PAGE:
A diverse collection of statistical figures at the end of 2014 pertaining to grain-based foods and the U.S. economy more generally may offer the best way for the industry to take stock at the start of the new year.
In the industry, the price of flour at the end of 2014 was 12% beneath the year-end figure in 2013 and the pan bread index of ingredient costs was down 14% for the year. Dollar sales of bread in 2014 (through late November) rose 2.4%, according to Nielsen, after slipping 0.4% in 2013. The index of the industry’s share prices rose more than 16%, to a record high. Another completely different indicator, the winter wheat crop in what had been drought-ravaged Texas, was rated only 13% poor or very poor in the final condition report of 2014, versus 28% at the end of 2013 and 40% in 2012.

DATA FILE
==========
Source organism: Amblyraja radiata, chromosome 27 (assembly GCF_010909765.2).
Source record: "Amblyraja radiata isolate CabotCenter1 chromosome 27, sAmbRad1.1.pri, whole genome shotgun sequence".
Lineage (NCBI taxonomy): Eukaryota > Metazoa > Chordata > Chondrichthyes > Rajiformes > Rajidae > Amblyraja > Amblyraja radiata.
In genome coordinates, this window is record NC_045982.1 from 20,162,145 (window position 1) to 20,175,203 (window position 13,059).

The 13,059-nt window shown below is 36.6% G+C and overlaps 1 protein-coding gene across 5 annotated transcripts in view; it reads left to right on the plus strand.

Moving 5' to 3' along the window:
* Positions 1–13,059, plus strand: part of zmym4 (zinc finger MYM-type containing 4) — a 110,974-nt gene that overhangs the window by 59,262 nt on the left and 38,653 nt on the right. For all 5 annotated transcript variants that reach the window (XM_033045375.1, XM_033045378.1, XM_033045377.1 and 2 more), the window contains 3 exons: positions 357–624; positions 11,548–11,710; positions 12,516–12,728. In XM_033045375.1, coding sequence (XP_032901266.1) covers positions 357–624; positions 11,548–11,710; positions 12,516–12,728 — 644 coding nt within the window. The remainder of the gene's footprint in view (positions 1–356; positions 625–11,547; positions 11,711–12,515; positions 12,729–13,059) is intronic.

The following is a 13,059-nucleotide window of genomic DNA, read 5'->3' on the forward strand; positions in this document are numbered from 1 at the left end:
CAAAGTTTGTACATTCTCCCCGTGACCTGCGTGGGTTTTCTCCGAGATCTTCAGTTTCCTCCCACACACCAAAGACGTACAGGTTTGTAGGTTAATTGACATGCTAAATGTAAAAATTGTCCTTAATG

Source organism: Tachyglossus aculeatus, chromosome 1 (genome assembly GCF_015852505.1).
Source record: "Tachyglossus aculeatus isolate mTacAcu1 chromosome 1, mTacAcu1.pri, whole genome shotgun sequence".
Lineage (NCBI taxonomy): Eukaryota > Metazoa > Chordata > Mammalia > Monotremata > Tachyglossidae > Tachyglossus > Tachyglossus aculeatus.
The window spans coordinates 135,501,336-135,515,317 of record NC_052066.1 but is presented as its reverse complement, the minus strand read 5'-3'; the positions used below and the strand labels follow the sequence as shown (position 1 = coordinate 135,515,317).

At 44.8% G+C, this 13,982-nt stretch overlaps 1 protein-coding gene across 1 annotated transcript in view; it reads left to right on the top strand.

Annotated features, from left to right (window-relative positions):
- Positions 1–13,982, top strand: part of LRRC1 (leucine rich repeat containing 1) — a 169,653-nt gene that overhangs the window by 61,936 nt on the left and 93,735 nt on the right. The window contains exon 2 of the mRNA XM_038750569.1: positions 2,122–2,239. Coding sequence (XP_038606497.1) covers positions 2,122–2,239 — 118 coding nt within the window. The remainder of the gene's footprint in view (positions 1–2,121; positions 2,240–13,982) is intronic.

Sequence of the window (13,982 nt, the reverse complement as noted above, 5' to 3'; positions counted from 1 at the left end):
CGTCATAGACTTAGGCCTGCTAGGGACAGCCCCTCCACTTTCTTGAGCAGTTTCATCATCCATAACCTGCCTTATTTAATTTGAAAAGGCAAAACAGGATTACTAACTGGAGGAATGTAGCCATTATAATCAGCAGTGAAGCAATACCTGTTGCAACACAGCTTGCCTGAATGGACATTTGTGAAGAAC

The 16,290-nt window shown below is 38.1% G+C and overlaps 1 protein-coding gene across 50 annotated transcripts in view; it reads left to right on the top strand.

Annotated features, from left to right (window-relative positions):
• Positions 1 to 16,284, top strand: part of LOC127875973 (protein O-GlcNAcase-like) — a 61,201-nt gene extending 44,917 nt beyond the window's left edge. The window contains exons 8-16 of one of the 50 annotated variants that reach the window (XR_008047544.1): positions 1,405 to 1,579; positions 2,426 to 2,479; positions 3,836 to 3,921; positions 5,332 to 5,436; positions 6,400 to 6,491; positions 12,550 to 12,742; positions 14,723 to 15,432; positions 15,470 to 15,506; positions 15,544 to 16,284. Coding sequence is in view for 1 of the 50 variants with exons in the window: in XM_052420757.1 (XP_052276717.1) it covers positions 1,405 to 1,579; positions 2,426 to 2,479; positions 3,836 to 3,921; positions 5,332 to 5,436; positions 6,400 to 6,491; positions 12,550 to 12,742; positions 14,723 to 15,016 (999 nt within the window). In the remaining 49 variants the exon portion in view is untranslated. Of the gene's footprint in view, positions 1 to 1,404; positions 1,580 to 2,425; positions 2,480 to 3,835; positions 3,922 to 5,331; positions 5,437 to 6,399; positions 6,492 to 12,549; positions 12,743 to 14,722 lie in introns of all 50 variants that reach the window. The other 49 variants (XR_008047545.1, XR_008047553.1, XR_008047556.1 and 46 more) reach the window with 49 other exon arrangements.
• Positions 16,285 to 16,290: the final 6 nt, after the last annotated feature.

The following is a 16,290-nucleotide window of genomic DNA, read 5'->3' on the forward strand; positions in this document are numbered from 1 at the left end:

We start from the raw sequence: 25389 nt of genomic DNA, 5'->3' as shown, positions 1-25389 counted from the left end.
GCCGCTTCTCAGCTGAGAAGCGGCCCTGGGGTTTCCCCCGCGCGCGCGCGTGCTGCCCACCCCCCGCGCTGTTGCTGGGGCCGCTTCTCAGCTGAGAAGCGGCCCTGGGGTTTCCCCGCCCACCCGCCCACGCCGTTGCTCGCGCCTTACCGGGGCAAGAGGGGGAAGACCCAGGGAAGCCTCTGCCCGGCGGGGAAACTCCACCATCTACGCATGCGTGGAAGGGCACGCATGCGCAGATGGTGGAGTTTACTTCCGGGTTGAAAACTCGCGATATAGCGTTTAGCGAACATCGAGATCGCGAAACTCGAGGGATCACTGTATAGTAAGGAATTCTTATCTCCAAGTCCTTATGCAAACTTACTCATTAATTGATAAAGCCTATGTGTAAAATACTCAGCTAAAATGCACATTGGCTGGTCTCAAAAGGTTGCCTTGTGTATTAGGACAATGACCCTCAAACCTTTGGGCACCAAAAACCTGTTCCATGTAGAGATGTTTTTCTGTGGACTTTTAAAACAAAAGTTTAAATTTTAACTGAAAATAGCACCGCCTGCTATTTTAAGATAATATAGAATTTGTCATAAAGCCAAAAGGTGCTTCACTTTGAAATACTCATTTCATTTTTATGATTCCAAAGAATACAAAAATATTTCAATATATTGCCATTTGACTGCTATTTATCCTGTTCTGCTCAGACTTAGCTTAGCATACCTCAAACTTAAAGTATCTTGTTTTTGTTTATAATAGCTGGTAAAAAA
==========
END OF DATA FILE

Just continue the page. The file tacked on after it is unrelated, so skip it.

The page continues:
Hopeful economic measures include U.S. unemployment at 5.8% versus 6.7% in December 2013; 10-year yields on U.S. Treasury bonds at 2.24%, versus 2.99%; and crude oil prices of $53.46, down 46%. The Index of Consumer Expectations in December 2014, at 86.4, was up from 72.1 a year earlier and 75% higher than the September 2010 low of 49.4. Even acknowledging the likelihood of surprises, both good and bad lurking ahead, it’s apparent the industry is starting on the right foot in 2015.
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